What was it like to attend the ancient Olympic Games? With the summer Olympics’ return to Athens, Tony Perrottet delves into the ancient world and lets the Greek Games begin again. The acclaimed author of Pagan Holidaybrings attitude, erudition, and humor to the fascinating story of the original Olympic festival, tracking the event day by day to re-create the experience in all its compelling spectacle. Using firsthand reports and little-known sources—including an actual Handbook for a Sports Coachused by the Greeks—The Naked Olympicscreates a vivid picture of an extravaganza performed before as many as forty thousand people, featuring contests as timeless as the javelin throw and as exotic as the chariot race. Peeling away the layers of myth,Perrottet lays bare the ancient sporting experience—including the round-the-clock bacchanal inside the tents of the Olympic Village, the all-male nude workouts under the statue of Eros, and history’s first corruption scandals involving athletes. Featuring sometimes scandalous cameos by sports enthusiasts Plato, Socrates, and Herodotus, The Naked Olympics offers essential insight into today’s Games and an unforgettable guide to the world’s first and most influential athletic festival.
Combining a wealth of vivid details with a knack for narrative pacing and subtle humor, Perrottet (Pagan Holiday) renders a striking portrayal of the Greek Olympics and their role in the ancient world. While our modern games certainly pay homage to the Greek festival that was held uninterrupted for more than 1,200 years, the book's title refers to the most pronounced difference between the two: Ancient athletes competed in the nude, adorned only with olive oil. While Perrottet also outlines events ranging from the merciless chariot races to the pankration a sort of early predecessor of ultimate fighting in which strangulation was seen as the surest means of attaining victory he also puts the games in their heavy religious context and gives readers a strong sense of what they were like from a spectator's point of view. That they were cramped, hot and dizzyingly unsanitary apparently did little to dissuade throngs of people from the often treacherous journey to Olympia to catch glimpses of their heroes. And their experiences provided by Perrottet are what separate this book from staid history. His goal, he writes at the outset, is "to create the ancient games in their sprawling, human entirety," so readers are treated not only to a thorough picture of the games' proceedings but also to glimpses of the shameless bacchanalia, numerous (and often lascivious) entertainments and even corruption that accompanied them. It's an entertaining, edifying account that puts a human face on one of humanity's most remarkable spectacles. Agent, Elizabeth Sheinkman. (June) Copyright 2004 Reed Business Information. -- PUBLISHERS WEEKLY.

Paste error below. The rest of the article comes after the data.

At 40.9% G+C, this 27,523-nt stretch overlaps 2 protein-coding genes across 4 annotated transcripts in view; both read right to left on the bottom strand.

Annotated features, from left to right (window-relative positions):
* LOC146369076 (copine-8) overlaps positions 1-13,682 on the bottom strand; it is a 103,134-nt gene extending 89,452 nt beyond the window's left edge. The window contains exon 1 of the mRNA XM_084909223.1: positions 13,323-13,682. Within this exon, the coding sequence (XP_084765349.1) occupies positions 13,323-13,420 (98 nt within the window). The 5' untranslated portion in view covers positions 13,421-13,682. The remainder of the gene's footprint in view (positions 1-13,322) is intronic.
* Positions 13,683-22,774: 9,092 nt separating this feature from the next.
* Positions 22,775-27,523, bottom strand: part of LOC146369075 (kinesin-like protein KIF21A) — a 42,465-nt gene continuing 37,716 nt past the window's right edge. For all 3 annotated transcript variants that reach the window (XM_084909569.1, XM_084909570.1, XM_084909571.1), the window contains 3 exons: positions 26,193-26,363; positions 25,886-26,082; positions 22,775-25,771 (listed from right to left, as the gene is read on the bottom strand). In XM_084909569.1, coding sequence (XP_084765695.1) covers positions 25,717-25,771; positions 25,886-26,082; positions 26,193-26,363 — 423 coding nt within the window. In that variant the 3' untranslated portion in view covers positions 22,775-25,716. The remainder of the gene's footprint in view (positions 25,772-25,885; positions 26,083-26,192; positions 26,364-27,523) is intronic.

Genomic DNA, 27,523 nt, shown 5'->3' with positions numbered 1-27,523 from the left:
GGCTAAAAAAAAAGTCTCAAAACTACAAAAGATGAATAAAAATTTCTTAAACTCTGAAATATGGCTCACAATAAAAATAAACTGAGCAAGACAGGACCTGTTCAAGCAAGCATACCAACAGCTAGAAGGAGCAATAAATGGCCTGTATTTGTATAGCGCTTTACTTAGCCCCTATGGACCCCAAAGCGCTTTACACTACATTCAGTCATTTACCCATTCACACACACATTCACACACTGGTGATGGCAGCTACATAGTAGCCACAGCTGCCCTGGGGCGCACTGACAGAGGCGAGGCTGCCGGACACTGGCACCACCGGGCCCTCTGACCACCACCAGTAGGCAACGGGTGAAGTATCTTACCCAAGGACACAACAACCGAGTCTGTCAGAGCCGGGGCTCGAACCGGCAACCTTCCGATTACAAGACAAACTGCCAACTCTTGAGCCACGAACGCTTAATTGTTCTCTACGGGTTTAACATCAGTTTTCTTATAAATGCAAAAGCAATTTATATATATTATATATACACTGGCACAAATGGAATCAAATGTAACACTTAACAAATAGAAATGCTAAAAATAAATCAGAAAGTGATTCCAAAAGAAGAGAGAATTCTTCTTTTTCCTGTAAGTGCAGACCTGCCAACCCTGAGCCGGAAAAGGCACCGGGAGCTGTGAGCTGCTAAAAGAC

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Random House Trade Paperbacks
June 07, 2004
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Excerpt from The Naked Olympics by Tony Perrottet
For the Love of Zeus